happens at the end of the day, where we at and where he at, that should
speak for itself. So we just leave it alone, keep pushing and doing
what we do.
Would you say you’re still cool with a lot of the other rappers from QB, though?
There’s probably a few dudes that we say what’s up to and everything’s
cool, but basically we just doing our own thing right now. We can’t
really worry about being cool with somebody no matter where they from
or who they is. We worried about Mobb Deep right now. Fuck being cool.
Have you been working on a follow-up to 2000’s H.N.I.C.?
That will definitely be in the near future. You can’t stop that ’cause
I just keep goin’ and goin’, so that’ll definitely be in the works.
A lot of your songs have the topic of war, the war in the streets and so on. What do you think of the war in Iraq?
To me it’s all bullshit. They don’t know what they out there fighting
for; [they’re] straight-up toy soldiers. People got family and people
that died and all that, it’s sad, but it’s straight-up toy soldiers.
They don’t even know what they fightin’ about.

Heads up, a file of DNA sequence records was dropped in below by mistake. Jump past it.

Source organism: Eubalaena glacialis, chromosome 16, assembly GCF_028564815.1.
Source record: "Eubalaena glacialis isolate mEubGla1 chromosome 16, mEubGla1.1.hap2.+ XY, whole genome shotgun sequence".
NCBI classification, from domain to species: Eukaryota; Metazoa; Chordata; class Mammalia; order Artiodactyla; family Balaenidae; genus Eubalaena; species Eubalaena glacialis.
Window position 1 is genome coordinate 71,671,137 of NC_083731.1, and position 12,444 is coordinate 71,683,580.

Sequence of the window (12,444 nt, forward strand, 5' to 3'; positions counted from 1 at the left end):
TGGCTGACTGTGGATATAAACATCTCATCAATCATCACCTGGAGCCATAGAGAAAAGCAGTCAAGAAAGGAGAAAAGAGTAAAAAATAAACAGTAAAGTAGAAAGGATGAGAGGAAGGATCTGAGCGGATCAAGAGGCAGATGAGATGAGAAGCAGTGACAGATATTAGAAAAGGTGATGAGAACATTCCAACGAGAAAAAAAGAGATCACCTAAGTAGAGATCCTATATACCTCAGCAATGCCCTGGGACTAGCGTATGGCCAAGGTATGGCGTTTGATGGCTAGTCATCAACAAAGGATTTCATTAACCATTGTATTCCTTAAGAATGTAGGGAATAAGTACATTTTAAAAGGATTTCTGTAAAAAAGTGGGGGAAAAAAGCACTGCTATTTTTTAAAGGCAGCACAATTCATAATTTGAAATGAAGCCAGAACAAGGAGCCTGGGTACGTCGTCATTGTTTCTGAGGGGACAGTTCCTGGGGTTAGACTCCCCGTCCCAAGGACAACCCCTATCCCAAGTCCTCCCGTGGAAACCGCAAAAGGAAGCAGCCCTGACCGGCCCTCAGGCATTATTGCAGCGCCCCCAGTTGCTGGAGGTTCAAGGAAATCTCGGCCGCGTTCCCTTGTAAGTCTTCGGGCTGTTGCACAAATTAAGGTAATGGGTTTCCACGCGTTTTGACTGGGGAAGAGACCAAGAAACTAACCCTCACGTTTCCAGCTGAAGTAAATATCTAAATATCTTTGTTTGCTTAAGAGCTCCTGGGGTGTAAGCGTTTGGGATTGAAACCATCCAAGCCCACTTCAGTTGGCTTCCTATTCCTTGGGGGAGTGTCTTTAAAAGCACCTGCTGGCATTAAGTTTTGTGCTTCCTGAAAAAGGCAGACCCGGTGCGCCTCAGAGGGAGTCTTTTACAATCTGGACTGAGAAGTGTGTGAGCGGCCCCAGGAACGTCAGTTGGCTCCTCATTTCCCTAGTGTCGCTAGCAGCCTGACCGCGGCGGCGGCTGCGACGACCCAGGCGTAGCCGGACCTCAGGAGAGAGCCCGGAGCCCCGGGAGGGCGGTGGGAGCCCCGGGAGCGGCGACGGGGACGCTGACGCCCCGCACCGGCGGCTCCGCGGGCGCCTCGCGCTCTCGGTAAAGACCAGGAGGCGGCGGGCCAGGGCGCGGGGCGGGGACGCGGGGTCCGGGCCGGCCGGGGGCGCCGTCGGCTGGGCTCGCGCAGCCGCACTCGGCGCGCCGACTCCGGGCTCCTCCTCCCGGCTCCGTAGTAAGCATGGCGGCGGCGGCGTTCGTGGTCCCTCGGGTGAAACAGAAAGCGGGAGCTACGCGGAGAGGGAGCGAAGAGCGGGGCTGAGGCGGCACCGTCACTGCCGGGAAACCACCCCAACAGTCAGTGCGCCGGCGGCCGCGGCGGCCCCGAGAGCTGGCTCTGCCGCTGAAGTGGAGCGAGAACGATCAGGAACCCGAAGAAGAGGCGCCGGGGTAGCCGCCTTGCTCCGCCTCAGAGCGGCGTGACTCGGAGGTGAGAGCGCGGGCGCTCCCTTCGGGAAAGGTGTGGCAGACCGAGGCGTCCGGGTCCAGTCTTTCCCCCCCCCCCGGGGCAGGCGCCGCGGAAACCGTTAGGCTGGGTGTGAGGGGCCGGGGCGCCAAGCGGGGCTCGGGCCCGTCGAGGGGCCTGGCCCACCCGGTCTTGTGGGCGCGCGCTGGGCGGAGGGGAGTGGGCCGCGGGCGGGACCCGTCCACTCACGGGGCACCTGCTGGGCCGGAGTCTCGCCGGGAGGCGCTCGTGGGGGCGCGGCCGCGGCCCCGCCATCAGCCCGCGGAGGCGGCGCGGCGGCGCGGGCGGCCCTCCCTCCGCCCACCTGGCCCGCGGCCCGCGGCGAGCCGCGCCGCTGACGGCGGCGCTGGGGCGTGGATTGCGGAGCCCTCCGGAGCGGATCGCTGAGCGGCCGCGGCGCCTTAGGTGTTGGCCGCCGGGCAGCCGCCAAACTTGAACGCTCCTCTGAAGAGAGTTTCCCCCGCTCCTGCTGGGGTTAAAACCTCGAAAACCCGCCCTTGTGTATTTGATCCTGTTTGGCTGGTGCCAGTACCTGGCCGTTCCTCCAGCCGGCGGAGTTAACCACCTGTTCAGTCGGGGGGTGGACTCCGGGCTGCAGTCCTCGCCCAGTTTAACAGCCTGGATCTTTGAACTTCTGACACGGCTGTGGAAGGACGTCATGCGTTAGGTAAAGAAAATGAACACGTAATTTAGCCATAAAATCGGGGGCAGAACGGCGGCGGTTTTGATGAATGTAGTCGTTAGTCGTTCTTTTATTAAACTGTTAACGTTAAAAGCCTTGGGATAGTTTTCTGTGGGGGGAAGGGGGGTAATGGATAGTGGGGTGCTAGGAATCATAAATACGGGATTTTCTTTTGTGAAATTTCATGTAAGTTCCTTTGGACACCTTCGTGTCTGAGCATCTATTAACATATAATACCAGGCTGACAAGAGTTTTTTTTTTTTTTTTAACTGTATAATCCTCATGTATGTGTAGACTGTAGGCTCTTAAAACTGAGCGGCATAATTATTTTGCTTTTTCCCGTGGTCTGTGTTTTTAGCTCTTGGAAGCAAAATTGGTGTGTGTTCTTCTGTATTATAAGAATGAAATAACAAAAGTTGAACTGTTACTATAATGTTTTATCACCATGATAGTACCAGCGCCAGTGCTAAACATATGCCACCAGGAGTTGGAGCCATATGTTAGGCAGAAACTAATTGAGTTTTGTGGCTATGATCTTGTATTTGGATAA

Is it as important as the wars on the streets?
There’s a bigger war going on for your soul right now, against black
people. It gets deep. That’s the real war. All this other shit is to
divert our attention.
you first started rapping, do you think conditions in America’s urban
areas have improved? Do you think your hood has changed for the better?
No. You gotta take it to the top in order to fix it. Ain’t nothing
wrong with the bottom. It’s the top feeding the bottom all this foul
shit, that’s why it’s fucked up. In order to fix it, the solution is at
publicly known that you battle sickle-cell disease. What would you say
to somebody who’s going through the same things as you are?
The only thing I can say is you gotta eat right. You gotta change your
diet and that’s it. You gotta be a vegetarian almost, really, and this
is how it is. They’ll see the difference when they do that.
Prefix review: Mobb Deep [Free Agents] by Dan Redding